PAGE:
Hispanic Activists Fight For Tougher Immigration Laws in Texas

Leah Barkoukis
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Posted: Mar 25, 2015 8:00 PM
Hispanic Activists Fight For Tougher Immigration Laws in Texas

There’s a growing number of people in Texas who are standing up for immigration enforcement and the rule of law: Hispanic Americans. While this may come as a surprise to some, it shouldn’t. They are proud Americans first and foremost, and as such, believe in the rule of law.

Pedro Rivera is 53 years old, Hispanic, and a retired military man. He's also part of a growing number of Hispanic Texans pushing for stronger immigration enforcement, including the passage of SB 185, which would stop cities from implementing policies banning local cops from asking immigration-related questions.

“I'm an American citizen and I believe in the rule of law,” Rivera said, reports FOX26. “And being Hispanic, I should not be granted special privilege in avoiding the law. We need officers to have all the tools available to them to keep us safe. That includes asking the question, when you're being detained for a crime or being arrested for an offense, ‘ are you here illegally? Are you a US citizen?'”

The new initiative is being led by Maria Espinoza of The Remembrance Project, a group dedicated to honoring Americans who’ve been killed by illegal immigrants.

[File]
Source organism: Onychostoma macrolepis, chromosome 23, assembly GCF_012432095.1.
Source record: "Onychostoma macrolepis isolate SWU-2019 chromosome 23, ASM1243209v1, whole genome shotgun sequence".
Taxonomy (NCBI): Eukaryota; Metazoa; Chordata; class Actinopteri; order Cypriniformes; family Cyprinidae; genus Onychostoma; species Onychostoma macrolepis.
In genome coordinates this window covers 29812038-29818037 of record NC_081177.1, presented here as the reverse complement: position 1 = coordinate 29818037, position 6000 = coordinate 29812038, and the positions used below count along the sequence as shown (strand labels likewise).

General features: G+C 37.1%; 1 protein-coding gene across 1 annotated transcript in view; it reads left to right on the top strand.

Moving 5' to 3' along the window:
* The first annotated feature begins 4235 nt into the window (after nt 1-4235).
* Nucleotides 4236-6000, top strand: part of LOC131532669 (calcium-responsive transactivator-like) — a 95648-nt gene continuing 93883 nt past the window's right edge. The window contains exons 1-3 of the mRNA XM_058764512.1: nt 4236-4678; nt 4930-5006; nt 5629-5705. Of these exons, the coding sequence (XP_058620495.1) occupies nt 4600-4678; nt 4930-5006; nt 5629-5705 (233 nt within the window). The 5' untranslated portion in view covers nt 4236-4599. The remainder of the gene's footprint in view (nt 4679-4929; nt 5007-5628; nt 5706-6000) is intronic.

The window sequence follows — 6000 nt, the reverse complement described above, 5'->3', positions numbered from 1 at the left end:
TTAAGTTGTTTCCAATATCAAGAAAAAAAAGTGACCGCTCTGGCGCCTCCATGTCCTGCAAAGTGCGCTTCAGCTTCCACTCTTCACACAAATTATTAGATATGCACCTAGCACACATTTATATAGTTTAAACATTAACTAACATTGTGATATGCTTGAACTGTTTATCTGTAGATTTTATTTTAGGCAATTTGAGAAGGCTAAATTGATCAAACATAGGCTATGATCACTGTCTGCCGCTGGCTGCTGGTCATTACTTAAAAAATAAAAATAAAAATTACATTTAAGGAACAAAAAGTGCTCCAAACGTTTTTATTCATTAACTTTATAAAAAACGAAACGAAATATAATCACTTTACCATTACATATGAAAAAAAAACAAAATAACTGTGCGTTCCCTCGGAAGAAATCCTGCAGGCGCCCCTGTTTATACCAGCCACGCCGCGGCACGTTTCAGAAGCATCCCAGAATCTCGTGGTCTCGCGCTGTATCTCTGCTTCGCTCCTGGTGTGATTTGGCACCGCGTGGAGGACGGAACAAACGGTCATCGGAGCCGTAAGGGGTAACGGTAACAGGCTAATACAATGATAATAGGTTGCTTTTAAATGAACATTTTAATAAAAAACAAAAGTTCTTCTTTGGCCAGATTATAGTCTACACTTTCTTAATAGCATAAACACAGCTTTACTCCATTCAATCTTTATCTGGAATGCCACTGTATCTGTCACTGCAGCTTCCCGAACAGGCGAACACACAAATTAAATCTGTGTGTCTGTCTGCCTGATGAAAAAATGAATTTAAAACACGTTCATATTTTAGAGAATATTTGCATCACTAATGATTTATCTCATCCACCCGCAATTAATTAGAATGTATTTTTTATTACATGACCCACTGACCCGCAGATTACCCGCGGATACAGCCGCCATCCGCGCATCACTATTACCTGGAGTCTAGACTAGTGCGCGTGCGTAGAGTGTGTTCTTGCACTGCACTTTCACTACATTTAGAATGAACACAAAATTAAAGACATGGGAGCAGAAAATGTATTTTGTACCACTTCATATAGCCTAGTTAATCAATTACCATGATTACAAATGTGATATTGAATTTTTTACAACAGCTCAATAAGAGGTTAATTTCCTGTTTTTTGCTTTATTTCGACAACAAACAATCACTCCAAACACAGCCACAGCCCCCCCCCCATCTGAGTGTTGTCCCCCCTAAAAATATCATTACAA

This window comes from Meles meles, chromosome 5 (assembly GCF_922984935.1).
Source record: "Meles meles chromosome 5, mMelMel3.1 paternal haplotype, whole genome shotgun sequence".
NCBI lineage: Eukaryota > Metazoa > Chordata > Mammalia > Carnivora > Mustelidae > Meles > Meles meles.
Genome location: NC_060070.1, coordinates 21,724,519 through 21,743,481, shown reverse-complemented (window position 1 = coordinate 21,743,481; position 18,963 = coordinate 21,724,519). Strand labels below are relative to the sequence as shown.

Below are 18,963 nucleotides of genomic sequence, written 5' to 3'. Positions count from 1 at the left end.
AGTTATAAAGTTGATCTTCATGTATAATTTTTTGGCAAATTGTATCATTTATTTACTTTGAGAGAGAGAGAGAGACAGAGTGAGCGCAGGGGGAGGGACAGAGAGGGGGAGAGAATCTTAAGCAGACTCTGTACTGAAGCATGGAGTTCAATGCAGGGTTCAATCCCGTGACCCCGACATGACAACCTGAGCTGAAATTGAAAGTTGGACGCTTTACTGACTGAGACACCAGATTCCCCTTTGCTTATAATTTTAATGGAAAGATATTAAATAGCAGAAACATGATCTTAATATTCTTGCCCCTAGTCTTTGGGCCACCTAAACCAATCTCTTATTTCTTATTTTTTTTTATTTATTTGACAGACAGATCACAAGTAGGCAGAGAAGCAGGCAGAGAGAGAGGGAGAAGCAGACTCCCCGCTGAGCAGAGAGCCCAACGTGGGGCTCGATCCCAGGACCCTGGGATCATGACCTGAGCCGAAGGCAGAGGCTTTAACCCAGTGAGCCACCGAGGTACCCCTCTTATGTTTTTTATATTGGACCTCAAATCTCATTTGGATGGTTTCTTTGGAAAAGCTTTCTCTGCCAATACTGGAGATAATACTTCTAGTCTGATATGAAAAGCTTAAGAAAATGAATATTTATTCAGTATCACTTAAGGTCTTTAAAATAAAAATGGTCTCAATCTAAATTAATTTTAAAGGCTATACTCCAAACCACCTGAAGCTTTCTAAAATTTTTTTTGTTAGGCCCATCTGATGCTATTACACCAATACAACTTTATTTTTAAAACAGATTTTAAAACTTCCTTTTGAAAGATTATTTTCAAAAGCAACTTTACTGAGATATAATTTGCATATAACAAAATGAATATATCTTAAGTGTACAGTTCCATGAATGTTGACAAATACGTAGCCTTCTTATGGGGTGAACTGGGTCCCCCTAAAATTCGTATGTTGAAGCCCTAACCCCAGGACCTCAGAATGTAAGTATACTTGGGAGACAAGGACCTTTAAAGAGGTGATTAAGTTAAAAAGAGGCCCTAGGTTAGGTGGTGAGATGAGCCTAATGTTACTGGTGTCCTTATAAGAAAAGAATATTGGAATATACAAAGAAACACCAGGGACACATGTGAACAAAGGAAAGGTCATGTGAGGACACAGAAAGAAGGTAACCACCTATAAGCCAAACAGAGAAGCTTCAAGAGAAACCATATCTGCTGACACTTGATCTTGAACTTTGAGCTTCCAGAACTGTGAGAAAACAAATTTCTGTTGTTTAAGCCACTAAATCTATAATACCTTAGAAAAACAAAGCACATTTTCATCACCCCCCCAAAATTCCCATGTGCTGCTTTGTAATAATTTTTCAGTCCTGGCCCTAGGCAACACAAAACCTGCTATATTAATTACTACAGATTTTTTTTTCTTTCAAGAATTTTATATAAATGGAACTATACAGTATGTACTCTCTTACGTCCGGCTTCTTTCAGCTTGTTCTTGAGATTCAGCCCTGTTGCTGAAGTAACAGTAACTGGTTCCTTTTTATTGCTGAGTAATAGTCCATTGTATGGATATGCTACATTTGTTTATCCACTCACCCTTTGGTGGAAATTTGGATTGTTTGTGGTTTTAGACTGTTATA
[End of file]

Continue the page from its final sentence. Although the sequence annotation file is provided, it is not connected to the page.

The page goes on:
Espinoza's new group, which isn't exclusive to people of Hispanic origin, traveled to Austin last week and asked lawmakers to stop Texas cities, like Houston, from adopting their own immigration related policies. It's not a new fight. The Texas Senate actually passed a similar measure in 2011. It prompted protests, then stalled before becoming state law. Espinoza says a lot has changed in four years.

“We have more Latinos who are behind this issue and also law enforcement,” she said. “We have (four) sheriffs who testified with us to remove sanctuary city policies.”

In an interview with Townhall last year, Espinoza explained that it’s wrong for government officials and public servants to place the interests of non-citizens ahead of Americans’.

“We just want basic laws to be upheld so that we can protect our families,” she said. “We can’t afford to not be victorious because losing this battle means losing America.”